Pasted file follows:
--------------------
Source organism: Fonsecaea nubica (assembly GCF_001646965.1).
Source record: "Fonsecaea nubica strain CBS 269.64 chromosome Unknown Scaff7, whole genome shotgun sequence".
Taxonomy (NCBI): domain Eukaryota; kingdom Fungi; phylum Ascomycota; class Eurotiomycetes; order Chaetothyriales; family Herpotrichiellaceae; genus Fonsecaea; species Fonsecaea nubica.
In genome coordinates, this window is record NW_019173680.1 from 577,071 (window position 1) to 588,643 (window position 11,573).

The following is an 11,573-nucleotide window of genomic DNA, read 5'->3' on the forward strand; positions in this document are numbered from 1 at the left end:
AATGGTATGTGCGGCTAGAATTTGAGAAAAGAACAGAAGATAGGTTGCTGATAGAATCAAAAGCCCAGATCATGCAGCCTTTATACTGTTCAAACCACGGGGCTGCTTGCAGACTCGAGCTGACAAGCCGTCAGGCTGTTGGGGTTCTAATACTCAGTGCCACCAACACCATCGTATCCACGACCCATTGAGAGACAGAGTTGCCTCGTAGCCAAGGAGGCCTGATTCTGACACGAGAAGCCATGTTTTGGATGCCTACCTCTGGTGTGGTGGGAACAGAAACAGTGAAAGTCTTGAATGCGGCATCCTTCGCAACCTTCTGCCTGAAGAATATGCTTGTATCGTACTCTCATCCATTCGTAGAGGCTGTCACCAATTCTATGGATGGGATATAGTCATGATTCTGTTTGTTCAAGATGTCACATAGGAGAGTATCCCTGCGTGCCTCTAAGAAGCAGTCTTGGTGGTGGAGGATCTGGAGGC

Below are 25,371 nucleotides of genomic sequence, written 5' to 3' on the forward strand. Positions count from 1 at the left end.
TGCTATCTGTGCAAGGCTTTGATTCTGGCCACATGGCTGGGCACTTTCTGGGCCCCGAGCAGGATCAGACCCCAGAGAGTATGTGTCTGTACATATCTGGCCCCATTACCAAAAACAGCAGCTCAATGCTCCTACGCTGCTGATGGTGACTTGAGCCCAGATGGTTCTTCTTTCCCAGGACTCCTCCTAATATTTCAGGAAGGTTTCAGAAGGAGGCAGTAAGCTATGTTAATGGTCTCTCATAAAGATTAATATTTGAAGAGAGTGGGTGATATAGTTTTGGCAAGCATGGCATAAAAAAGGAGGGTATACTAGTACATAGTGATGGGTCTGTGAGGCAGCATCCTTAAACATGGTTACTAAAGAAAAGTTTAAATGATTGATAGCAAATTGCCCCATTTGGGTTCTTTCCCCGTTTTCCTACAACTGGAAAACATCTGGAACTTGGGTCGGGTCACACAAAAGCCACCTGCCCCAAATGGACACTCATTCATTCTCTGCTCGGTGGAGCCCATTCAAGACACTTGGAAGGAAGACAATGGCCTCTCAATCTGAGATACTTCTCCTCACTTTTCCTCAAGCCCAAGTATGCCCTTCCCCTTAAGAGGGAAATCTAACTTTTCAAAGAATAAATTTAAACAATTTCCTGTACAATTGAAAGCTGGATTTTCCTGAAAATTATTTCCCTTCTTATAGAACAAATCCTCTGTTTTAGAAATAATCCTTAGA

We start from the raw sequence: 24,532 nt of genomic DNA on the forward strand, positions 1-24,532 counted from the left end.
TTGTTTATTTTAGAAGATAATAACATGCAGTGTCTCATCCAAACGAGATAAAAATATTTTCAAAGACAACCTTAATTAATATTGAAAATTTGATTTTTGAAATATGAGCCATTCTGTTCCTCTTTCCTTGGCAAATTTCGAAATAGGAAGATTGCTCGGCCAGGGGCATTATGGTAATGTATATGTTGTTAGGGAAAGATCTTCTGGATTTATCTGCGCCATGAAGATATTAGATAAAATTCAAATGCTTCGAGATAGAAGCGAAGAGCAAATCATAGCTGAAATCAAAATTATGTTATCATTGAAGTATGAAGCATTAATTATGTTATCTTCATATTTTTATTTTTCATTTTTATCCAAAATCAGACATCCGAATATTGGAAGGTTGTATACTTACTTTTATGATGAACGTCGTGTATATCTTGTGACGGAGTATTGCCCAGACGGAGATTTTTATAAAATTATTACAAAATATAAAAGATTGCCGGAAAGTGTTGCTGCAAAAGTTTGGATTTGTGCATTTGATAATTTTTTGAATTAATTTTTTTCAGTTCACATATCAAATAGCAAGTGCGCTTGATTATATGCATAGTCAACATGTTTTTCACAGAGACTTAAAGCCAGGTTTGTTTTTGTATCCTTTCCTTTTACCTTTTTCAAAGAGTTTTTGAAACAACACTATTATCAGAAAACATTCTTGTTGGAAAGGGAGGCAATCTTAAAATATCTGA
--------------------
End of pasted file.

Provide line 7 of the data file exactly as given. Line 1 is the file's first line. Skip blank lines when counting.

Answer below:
Below are 25,371 nucleotides of genomic sequence, written 5' to 3' on the forward strand. Positions count from 1 at the left end.